Professor Gary Wolfe’s podcasts (with good friend Jonathan Strahan) have been nominated for several Science Fiction awards, and this week, they hit a new high point when they shared their podcast with Ursula Le Guin. Le Guin, an author whose work spans decades, has been honored with many awards, including the 2010 Locus Award for Nonfiction and the 2009 Locus Award for Best Fantasy Novel. Wolfe, Strahan, and Le Guin discussed another science fiction author, Margaret Atwood (most well known for The Handmaid’s Tale).
Professor Gary Wolfe has been nominated for a Hugo Award for the collection of reviews he published last year: Bearings: 1997-2001. The Hugo Awards are awards for excellence in the field of science fiction and fantasy. They are awarded each year at the World Science Fiction Convention (Worldcon). The awards are voted on by fans.
The winners will be announced Saturday, August 20th, 2011, during the Hugo Awards Ceremony at Renovation in Reno, Nevada. Congratulations to Professor Wolfe for this honor!
Gary K. Wolfe’s science fiction podcasting is now up for not one, not two, but three awards.
Locus Online announced the first award, shared here back in March, but now two other organizations have added their accolades too. SF Signal announced the 2011 Ditmar award finalists and The Coode Street podcast, by Gary K. Wolfe and Jonathan Strahan, has been nominated for “Best Fan Publication in Any Medium.” SF Signal says the Ditmars are “the Australian equivalent of the Hugos recognizing excellence in Science Fiction, Fantasy and Horror by Australians.”
Additionally, the 36th Annual Western Australian Science Fiction & Fantasy Convention included Wolfe and Strahan’s podcasting for “Best Western Australian Fan Production” within their Tin Duck Award nominations.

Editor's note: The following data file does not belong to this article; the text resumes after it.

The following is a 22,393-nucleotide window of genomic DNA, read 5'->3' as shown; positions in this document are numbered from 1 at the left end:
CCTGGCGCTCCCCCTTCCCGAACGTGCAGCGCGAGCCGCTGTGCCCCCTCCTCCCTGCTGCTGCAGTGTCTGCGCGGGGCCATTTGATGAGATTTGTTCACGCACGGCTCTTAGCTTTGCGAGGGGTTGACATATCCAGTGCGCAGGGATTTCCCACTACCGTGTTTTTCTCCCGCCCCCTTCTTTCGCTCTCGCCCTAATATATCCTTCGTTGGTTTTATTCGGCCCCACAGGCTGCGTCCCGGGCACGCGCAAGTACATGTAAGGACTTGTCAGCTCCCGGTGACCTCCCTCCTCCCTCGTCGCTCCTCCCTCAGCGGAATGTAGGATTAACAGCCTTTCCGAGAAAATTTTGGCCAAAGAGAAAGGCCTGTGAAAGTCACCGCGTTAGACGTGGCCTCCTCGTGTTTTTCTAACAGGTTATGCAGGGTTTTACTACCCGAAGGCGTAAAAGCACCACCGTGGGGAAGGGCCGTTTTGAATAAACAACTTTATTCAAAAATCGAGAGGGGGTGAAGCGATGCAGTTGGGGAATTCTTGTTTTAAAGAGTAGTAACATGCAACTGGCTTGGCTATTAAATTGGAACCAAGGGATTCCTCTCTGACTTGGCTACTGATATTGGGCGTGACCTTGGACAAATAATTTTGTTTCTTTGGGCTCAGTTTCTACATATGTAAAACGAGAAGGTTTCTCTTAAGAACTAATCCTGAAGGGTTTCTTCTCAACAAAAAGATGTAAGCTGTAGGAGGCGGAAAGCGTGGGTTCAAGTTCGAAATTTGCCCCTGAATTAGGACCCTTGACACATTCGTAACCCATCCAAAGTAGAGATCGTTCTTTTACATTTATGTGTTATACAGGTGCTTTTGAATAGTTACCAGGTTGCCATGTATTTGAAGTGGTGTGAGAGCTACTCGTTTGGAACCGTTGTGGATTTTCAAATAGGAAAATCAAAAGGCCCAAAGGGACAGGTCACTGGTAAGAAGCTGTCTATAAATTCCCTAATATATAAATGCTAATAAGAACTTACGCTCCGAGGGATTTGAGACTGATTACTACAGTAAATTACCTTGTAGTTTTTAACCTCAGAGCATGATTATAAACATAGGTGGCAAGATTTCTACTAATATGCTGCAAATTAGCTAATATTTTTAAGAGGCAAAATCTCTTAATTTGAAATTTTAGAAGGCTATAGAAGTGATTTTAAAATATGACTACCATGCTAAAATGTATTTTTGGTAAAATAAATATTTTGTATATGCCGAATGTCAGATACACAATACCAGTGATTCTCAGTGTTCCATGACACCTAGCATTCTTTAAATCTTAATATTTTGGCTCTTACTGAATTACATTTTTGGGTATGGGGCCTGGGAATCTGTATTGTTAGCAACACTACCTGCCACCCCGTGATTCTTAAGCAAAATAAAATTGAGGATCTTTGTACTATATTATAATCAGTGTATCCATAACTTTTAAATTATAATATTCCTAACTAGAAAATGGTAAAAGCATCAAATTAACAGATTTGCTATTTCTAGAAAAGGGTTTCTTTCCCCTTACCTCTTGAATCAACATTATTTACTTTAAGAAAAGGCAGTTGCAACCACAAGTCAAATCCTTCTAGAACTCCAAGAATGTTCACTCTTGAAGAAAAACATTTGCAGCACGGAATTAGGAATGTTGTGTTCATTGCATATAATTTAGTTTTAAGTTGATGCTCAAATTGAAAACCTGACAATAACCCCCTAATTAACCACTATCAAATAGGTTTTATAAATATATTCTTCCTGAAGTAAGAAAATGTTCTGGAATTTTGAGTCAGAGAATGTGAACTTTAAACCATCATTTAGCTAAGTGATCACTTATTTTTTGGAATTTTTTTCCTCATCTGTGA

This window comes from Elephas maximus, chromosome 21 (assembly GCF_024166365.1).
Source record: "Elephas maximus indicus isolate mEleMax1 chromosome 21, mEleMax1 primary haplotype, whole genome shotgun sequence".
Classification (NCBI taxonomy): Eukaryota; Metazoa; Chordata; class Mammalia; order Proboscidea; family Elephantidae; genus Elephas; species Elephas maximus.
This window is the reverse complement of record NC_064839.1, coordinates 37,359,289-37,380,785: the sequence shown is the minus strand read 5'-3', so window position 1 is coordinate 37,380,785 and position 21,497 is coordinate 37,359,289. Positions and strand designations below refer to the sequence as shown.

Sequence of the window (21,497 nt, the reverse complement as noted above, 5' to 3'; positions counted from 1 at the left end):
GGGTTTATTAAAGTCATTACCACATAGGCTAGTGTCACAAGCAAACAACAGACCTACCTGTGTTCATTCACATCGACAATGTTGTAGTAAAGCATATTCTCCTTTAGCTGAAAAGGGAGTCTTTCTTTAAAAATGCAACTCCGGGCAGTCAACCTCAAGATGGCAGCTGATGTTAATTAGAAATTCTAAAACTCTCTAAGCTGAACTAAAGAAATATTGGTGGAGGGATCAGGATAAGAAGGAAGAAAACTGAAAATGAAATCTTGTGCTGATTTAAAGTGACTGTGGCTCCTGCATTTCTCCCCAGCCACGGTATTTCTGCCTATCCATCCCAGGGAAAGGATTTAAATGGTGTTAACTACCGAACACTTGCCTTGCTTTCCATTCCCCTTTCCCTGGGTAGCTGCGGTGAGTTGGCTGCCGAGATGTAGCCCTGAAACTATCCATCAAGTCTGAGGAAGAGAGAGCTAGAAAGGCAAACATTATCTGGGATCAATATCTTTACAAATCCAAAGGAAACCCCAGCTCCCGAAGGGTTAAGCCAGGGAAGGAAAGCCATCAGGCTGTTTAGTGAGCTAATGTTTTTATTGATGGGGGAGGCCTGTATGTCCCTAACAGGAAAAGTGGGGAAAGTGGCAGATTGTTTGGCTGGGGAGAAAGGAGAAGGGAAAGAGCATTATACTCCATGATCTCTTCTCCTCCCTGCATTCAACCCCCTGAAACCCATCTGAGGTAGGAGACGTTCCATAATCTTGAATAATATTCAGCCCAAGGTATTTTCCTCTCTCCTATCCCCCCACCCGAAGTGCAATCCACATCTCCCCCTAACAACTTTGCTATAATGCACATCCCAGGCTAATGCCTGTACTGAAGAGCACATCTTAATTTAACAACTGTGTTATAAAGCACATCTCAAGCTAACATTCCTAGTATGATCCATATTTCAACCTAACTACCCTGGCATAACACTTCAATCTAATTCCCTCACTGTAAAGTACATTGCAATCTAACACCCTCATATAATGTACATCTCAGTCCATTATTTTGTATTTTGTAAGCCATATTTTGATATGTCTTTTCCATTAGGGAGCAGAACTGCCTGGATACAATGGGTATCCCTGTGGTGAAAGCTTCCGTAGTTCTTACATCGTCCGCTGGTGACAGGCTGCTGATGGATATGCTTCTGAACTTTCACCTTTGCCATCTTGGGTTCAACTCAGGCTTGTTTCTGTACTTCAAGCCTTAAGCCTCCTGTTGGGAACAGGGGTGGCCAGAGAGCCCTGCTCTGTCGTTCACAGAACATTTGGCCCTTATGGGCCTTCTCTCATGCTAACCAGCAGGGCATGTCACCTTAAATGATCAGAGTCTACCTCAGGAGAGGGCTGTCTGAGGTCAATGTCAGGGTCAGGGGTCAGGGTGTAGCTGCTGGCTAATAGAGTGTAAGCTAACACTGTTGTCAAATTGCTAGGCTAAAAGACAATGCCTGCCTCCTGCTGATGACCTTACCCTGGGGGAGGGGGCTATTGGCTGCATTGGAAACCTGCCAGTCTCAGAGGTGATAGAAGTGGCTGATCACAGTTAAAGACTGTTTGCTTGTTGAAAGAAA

Both award winners should be announced in April.
http://www.sfsignal.com/archives/2011/03/finalists-2011-ditmar-awards/, which is the Australian national science fiction award, a
This past June, Professor Gary Wolfe of the Department of Professional and Liberal Studies led two panel discussions at the Locus Awards and Science Fiction Hall of Fame ceremonies in Seattle. The convention inducted well known science fiction authors and contributors, Octavia E. Butler, Roger Zelazny, Douglas Trumbull, and Richard Matheson.
Additionally, Wolfe enjoyed a joint book launching at Readercon in Burlington, Massachusetts on July 10. It was for Wolfe’s reviews collection Bearings and Amelia Beamer‘s first novel, The Loving Dead (a zombie romantic comedy, or ZomRomCom, as it is known in the field).
Episodes 14, 15, and 16 from Notes from Coode Street are still available on Strahan’s blog, where Wolfe and Strahan discuss all things sci fi, including non-English books in the genre, classic SF “books you don’t need to read,” and other fascinating stuff. A recent 2010 podcast roundup by Jonathan McCalmont said Wolfe and Strahan’s podcasts “are a real ray of sunlight . . .They are fun, they are engaged and they manage to walk a fine line between talking about new books, old books, ideas and issues affecting the field of science fiction . . . Anyone with an interest in science fiction should find it intensely rewarding.”
To say that Roosevelt University Professor Gary Wolfe is well read in the Science Fiction and Fantasy literary world is an understatement. Wolfe has been a reviewer of Sci Fi for Locus magazine for more than 18 years, discussing hundreds upon hundreds of books in the genre. In April 2010, Bearings: Reviews 1997-2001 will be published, which brings together Wolfe’s always insightful, and frequently funny, critiques of almost 200 books reviewed during those years. Wolfe’s first volume in this series, Soundings: Reviews 1992-1996, came out in 2005, and won the British Science Fiction Association Award for best Non-Fiction Book in 2006. Neil Gaiman, author of The Sandman comic series, American Gods, and Coraline, among other notable works, said “Gary Wolfe is one of speculative fiction’s smartest observers and wisest critics. He’s funny and trenchant, always acute and always perceptive. We are fortunate to have him.” Wolfe’s third collection, to be called Sightings, is scheduled for publication in 2011.